A solution-phase process has been developed by CNM users from the University of California at Riverside, working collaboratively with the Nanophotonics Group at the Argonne National Laboratory, for synthesizing stable multifunctional colloidal particles composed of a superparamagnetic Fe3O4 core, a gold nanoshell, and a mesoporous silica outer layer.
The unique porous silica layer is produced by a surface-protected etching process.
By tuning the pore structure of the silica networks through etching, the shape and size of the gold nanoparticles can be controlled during the seeded growth, as well as their interparticle plasmon coupling.
Controllable interparticle coupling enables “hot spots” for surface enhanced Raman scattering.
The inclusion of responsive superparamagnetic Fe3O4 cores broadens the applications to include magnetically guided delivery and magnetic resonance imaging. The evolution from gold seeds to complete shells, and the corresponding change in plasmon bands, can be precisely controlled by the number of growth cycles and silica shell porosity.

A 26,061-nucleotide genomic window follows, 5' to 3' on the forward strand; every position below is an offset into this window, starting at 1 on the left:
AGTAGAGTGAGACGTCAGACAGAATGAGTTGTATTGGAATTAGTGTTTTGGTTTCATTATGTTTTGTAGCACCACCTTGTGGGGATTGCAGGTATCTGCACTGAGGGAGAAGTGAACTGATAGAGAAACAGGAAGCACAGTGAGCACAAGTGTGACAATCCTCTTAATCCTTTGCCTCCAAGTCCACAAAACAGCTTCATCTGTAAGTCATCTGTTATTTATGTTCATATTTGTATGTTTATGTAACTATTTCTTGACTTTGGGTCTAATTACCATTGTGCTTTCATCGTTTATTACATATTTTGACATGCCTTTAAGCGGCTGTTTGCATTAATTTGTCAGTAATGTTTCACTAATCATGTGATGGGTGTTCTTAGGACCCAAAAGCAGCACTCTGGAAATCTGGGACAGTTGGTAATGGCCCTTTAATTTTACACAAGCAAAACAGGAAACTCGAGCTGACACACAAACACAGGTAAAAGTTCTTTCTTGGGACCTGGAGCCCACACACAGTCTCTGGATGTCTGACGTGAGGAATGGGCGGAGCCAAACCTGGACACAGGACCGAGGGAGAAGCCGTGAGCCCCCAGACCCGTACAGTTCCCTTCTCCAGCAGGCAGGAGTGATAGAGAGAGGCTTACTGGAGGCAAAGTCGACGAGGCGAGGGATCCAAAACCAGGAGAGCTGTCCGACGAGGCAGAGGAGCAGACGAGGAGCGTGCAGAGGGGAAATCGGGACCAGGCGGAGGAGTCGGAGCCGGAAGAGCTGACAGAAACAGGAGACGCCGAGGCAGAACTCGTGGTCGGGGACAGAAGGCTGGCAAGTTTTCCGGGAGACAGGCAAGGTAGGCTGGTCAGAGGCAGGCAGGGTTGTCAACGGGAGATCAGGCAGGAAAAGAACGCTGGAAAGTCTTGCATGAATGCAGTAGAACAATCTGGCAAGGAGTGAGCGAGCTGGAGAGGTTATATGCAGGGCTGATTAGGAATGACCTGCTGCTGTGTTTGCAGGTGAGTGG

Explore further: Researchers develop efficient method to produce nanoporous metals
More information: Q. Zhang, J. Ge, J. Goebl, Y. Hu, Y. Sun, and Y. Yin, Adv. Mater., 22, 1905 (2010).